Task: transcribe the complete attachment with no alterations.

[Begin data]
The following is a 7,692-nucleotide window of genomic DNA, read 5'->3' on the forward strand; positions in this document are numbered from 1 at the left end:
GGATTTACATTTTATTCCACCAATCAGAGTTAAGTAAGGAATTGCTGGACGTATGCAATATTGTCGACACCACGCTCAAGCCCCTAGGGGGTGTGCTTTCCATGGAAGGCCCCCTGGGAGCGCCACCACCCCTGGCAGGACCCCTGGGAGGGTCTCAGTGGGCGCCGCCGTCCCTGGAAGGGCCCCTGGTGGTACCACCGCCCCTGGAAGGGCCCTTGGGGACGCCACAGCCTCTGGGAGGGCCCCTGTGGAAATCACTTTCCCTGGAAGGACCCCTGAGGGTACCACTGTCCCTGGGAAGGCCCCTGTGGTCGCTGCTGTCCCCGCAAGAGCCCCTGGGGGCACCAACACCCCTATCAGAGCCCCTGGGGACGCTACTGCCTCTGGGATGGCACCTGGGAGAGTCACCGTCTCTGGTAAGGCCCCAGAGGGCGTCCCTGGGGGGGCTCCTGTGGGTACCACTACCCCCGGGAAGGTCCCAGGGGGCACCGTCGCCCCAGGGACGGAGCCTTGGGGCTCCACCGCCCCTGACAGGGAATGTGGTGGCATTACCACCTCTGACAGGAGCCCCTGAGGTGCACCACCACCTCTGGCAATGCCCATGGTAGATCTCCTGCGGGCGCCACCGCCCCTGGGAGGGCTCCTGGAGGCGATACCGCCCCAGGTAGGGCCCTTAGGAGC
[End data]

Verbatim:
The following is a 7,692-nucleotide window of genomic DNA, read 5'->3' on the forward strand; positions in this document are numbered from 1 at the left end:
GGATTTACATTTTATTCCACCAATCAGAGTTAAGTAAGGAATTGCTGGACGTATGCAATATTGTCGACACCACGCTCAAGCCCCTAGGGGGTGTGCTTTCCATGGAAGGCCCCCTGGGAGCGCCACCACCCCTGGCAGGACCCCTGGGAGGGTCTCAGTGGGCGCCGCCGTCCCTGGAAGGGCCCCTGGTGGTACCACCGCCCCTGGAAGGGCCCTTGGGGACGCCACAGCCTCTGGGAGGGCCCCTGTGGAAATCACTTTCCCTGGAAGGACCCCTGAGGGTACCACTGTCCCTGGGAAGGCCCCTGTGGTCGCTGCTGTCCCCGCAAGAGCCCCTGGGGGCACCAACACCCCTATCAGAGCCCCTGGGGACGCTACTGCCTCTGGGATGGCACCTGGGAGAGTCACCGTCTCTGGTAAGGCCCCAGAGGGCGTCCCTGGGGGGGCTCCTGTGGGTACCACTACCCCCGGGAAGGTCCCAGGGGGCACCGTCGCCCCAGGGACGGAGCCTTGGGGCTCCACCGCCCCTGACAGGGAATGTGGTGGCATTACCACCTCTGACAGGAGCCCCTGAGGTGCACCACCACCTCTGGCAATGCCCATGGTAGATCTCCTGCGGGCGCCACCGCCCCTGGGAGGGCTCCTGGAGGCGATACCGCCCCAGGTAGGGCCCTTAGGAGC